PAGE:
Philip of Bethsaida
Philip (Greek: Philippos tis Bēthsaidas) was born c. AD 10 (3770–3771 in the Hebrew calendar) in the Roman district of Galilee. He was a fisherman from the city of Bethsaida and worked with Andrew and Peter (cf. John 1:44; 12:21). Philip of Bethsaida should not be confused with the evangelist Philip of Jerusalem, whom the apostles appointed a deacon with Stephen to manage the church's distribution to widows (cf. Acts 6:5).
Philip the Apostle
The synoptic gospel writers simply listed Philip among Jesus' twelve apostles without giving any further details about him (cf. Matt. 10:3; Mark 3:18; Luke 6:14). John, however, provided a little more about his calling as a disciple:
The next day Jesus decided to go to Galilee. He found Philip and said to him, "Follow me." Now Philip was from Bethsaida, the city of Andrew and Peter. Philip found Nathanael and said to him, "We have found him about whom Moses in the law and also the prophets wrote, Jesus son of Joseph from Nazareth" (John 1:43-45).
Philip was a very practical man. When they ran out of food for the crowd of 5,000, Philip was the apostle whom Jesus chose to test. Jesus knew he was going to multiply the fishes and the loaves of bread supernaturally just as the prophet Elisha had done (cf. John 6:5-6; cf. 2 Kgs. 4:42-44). Philip answered him, "Six months' wages [200 denarii] would not buy enough bread for each of them to get a little" (v. 7). However, Jesus continued to feed the multitude with five loaves and two small fish.
Bringing People to Jesus & Showing the Father
Like Andrew, Philip does not get much coverage in the Bible. Yet, when he does appear, Philip is always asking the practical questions and leading people to know God through Jesus. He served as a Jewish liaison to the Greek community. Although he was Galilean, Philip had a Greek name (Philippos; G5376, "lover of horses"), spoke in the koinē Greek dialect, and had a rapport with the Hellenistic Jewish pilgrims in Jerusalem. He informed Andrew that certain Greeks wished to meet Jesus, and they went together to tell him about it (cf. John 12:21). Jesus knew that Greeks usually took issue with resurrection (cf. Acts 17:31-32; 1 Cor. 1:23), so he challenged these men on the topic: "The hour has come for the Son of Man to be glorified. . . . Those who love their life lose it, and those who hate their life in this world will keep it for eternal life. Whoever serves me must follow me, and where I am, there will my servant be also. Whoever serves me, the Father will honor" (John 12:23b, 25-26). Jesus was teaching them about the doctrines of discipleship and salvation—made perfect in his resurrection and glorification.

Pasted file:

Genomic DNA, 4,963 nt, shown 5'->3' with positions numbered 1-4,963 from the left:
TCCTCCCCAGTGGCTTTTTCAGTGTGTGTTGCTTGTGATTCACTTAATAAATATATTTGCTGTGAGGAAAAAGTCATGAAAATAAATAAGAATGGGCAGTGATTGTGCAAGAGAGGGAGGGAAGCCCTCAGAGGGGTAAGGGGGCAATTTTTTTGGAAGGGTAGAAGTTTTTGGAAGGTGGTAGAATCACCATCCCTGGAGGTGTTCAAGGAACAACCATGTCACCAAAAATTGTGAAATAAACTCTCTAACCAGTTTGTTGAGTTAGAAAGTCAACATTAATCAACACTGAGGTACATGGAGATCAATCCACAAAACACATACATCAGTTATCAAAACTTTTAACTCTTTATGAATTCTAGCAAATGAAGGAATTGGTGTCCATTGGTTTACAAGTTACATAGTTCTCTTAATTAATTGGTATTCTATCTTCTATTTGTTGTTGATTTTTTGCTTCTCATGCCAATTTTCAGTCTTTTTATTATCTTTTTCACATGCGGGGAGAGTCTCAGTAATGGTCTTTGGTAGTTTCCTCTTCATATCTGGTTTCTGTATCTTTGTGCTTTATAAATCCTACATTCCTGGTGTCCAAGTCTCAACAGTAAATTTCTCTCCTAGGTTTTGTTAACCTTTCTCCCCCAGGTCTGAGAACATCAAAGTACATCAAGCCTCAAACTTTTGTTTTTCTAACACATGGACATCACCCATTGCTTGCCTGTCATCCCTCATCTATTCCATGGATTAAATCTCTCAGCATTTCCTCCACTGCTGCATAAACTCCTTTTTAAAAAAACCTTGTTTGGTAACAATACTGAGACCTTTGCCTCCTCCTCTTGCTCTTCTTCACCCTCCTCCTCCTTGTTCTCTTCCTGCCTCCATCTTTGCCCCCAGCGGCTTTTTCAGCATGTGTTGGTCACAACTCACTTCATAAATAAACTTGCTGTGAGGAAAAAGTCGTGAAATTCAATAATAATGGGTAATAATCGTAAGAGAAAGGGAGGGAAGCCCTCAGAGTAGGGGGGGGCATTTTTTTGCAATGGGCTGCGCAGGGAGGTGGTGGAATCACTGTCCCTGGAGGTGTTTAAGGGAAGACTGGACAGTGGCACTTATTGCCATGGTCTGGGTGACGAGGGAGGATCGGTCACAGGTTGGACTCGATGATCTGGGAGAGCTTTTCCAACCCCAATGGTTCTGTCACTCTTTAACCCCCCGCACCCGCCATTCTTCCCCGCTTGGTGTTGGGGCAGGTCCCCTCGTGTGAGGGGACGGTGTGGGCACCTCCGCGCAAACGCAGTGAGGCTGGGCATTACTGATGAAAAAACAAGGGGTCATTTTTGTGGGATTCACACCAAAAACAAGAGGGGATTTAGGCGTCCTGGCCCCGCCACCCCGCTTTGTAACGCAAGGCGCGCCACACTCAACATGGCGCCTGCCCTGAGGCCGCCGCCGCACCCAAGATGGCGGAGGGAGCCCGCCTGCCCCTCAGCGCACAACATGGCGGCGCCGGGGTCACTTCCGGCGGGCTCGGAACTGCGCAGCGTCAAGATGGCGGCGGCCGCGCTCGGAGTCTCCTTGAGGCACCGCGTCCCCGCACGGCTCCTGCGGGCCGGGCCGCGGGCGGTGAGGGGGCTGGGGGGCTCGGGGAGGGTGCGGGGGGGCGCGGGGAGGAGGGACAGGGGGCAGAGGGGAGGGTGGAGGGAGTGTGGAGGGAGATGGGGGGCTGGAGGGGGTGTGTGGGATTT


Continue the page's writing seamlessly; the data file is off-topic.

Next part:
During the Last Supper, Philip inquired of Jesus, "Lord, show us the Father, and we will be satisfied" (John 14:8). Jesus responded, "Have I been with you all this time, Philip, and you still do not know me? Whoever has seen me has seen the Father. How can you say, 'Show us the Father'? Do you not believe that I am in the Father and the Father is in me? The words that I say to you I do not speak on my own; but the Father who dwells in me does his works" (vv. 9-10). Philip's question gave Jesus the opportunity to teach us about the unity of the Father and the Son (see "Trinity: Jew & Gentile Views"). Although the New Testament writers did not mention Philip so much, the apostle's brief appearances lead us to know the some of the most important theological concepts.
Blessed are you, LORD our God, King of the universe, you gave to your apostle Philip the grace and strength to bear witness to Jesus as the way, the truth, and the life: Grant that we, being mindful of his victory of faith, may glorify in life and death the name of our Lord Jesus Christ; who lives and reigns with you and the Holy Spirit, one God, now and forever. Amen.
The Book of Common Prayer. Huntington Beach, CA: Anglican Liturgy Press, 2019. p. 628. http://bcp2019.anglicanchurch.net/wp-content/uploads/2019/08/BCP2019.pdf.
Kranz, Jeffrey. The Beginner's Guide to the Bible. Bellingham, WA: OverviewBible, 2020.
Laurie, Greg. "Who Was the Apostle Philip?" Christianity.com. Richmond: Salem Web Network, 2011. https://www.christianity.com/jesus/life-of-jesus/disciples/what-do-we-know-about-the-apostle-philip.html.
Nelson, Ryan. "Who Was Philip the Apostle? The Beginner's Guide." Bellingham, WA: OverviewBible, 2019. https://overviewbible.com/philip-the-apostle.
Strong, James. Strong's Exhaustive Concordance of the Bible: Updated and Expanded Edition. Peabody, MA: Hendrickson, 2007.